Statins are cholesterol-lowering drugs that may be associated with muscle pain. Know what symptoms to look for and what to expect from your doctor.
About 13 million people in the U.S. take statins, drugs that lower cholesterol. Statins are considered life-saving medications for certain people at risk for a heart attack. They help prevent the buildup of cholesterol plaques in coronary arteries, which can lead to heart disease and heart attack. Most people who take statins don’t have any side effects. But about one in 20 people have muscle pain. Rarely, muscle pain is a sign of a serious condition where muscle tissue breaks down. This is called rhabdomyolysis.
Although statins are a safe medicine, you should keep an eye out for symptoms that may signal a problem.
How do statins affect muscles?
Statins can cause “statin myopathy,” which is just a general term for a muscle disorder.
More specifically, statins can cause muscle aching or soreness, called myalgia. Statin myalgia usually amounts to minor muscle soreness that lasts only a few weeks. However, statins can sometimes cause inflammation of muscle (myositis) in which there is also a release of an enzyme called CPK (CK, for short). CK can be detected with a blood test that your doctor can do if you have symptoms.
The cause of statin myopathy is not known. There are several theories. One theory is that statins, especially when taken in higher doses, may reduce a chemical called CoQ10, a vitamin-like substance that cells need to produce energy. Muscle cells low in CoQ10 may be more prone to damage. In severe cases, muscle cells break down, releasing waste products that can damage the kidneys and cause a life-threatening condition called rhabdomyolysis. This is a rare complication that occurs in about one in 1 million prescriptions.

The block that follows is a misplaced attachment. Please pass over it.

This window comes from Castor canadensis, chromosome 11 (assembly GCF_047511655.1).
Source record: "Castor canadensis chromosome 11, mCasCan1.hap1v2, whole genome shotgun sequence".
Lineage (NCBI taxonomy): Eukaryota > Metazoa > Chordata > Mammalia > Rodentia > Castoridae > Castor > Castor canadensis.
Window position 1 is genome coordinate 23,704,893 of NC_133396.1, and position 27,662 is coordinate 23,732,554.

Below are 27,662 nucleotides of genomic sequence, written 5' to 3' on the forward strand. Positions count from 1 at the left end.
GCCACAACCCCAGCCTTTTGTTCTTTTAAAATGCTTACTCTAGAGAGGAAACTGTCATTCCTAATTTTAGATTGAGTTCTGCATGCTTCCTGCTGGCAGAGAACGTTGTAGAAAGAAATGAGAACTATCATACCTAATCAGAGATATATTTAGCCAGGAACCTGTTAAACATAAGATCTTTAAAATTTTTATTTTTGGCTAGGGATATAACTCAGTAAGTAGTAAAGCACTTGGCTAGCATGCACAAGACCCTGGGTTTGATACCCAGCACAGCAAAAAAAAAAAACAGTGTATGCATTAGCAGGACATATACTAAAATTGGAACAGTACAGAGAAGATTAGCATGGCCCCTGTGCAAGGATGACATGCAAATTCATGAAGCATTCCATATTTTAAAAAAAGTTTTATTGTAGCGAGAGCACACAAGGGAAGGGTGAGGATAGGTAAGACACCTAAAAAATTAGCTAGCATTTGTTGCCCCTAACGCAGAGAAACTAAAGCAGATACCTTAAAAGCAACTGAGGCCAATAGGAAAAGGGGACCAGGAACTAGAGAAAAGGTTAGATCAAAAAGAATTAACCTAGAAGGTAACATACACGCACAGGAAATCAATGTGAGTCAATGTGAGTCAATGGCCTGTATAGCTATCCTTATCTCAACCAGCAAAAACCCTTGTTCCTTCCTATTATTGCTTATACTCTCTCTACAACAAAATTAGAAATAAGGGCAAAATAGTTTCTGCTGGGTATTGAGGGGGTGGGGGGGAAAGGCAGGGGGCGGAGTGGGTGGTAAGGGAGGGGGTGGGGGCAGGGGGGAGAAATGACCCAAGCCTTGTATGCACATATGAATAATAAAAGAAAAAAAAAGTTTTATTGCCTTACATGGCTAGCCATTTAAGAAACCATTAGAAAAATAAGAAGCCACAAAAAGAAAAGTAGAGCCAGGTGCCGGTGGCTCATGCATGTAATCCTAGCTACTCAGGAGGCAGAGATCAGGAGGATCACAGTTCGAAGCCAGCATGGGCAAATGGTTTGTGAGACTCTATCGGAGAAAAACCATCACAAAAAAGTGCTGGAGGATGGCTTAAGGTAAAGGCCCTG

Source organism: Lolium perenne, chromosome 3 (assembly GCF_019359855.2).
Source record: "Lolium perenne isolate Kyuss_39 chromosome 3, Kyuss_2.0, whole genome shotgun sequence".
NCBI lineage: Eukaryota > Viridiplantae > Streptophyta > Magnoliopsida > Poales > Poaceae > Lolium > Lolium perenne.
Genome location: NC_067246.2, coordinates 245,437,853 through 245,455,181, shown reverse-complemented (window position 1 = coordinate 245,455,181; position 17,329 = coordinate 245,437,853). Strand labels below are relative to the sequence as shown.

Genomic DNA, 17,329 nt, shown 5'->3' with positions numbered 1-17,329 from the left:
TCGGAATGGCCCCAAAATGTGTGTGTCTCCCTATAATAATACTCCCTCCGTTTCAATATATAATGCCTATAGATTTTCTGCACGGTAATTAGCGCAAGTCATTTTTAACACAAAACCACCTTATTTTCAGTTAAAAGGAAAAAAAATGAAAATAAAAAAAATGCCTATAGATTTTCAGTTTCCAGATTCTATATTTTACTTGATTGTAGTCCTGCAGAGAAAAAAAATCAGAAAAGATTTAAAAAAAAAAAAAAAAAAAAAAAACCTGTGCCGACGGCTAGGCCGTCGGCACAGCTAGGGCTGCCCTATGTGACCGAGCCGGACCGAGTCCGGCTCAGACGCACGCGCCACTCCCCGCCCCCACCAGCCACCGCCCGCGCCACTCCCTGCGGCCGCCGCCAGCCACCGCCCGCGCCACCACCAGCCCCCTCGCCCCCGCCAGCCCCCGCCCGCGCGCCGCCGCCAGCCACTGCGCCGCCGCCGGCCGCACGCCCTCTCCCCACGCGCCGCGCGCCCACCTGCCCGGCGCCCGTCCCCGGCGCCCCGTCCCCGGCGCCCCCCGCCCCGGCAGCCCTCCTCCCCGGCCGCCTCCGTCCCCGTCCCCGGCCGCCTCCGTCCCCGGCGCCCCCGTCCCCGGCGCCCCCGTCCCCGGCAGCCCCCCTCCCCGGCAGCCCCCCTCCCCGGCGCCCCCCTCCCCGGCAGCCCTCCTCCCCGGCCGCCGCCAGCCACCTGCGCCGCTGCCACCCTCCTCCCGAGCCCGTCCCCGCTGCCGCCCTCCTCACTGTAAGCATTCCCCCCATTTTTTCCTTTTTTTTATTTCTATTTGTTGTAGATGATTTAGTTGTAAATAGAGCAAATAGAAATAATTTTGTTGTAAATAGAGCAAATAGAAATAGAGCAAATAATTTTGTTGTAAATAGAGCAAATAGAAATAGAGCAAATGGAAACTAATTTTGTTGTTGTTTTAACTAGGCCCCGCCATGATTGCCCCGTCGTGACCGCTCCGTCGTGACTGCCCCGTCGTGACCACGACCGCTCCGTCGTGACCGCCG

What are the symptoms of statin myopathy?
Symptoms include muscle aches, heaviness, stiffness and cramping. Symptoms occur mostly in the thighs and calves, although about one in four of those affected may feel generalized pain. Symptoms may also include:
- Tendon pain
- Muscle pain that worsens with exercise
Call your doctor if you develop any symptoms, but do not stop taking the statin unless your doctor tells you to do so.
Call your doctor right away if you experience:
- Extreme weakness
- Severe muscle pain
- Dark or red urine
What are the risks?
Although rare, severe myopathy, which can lead to toxicity and rhabdomyolysis, is more likely with higher doses of statins. Other risk factors include:
- Advanced age, especially over 80 years
- Being a woman (the risk is slightly higher in women compared to men)
- Having kidney disease
- Alcohol abuse
- Heavy consumption of grapefruit juice
- Combining a statin with other drugs, such as:
- Fibrates, medications that decrease triglycerides
- Certain antibiotics, including erythromycin
- Anti-HIV drugs called protease inhibitors
- Heart drugs, such as verapamil
What can I expect from my doctor?
Before starting you on a statin, your doctor may order a baseline CK blood test. Lab tests to check liver function may also be done.
If you develop symptoms, your doctor will check your CK level again and compare it to the baseline test. He or she will ask you about symptoms to rule out other causes for muscle pain, such as recent strenuous exercise.
If the pain is severe or the CK is very high, your doctor will most likely stop statin therapy. Otherwise, he or she may continue your statin medication, but monitor your symptoms very closely. Your doctor will check that the pain goes away and may also:
- Lower your dose or start you on a different statin or medication
- Have you take your statin every other day
- Check your thyroid function, because hypothyroidism can increase risk for myopathy
- Prescribe a pain reliever
In most people, muscle pains eventually go away. Minor muscle soreness doesn’t represent any danger as long it remains stable or goes away, and as long as the CK level does not rise. Remember that the benefits of statin therapy far outweigh the risks for many people.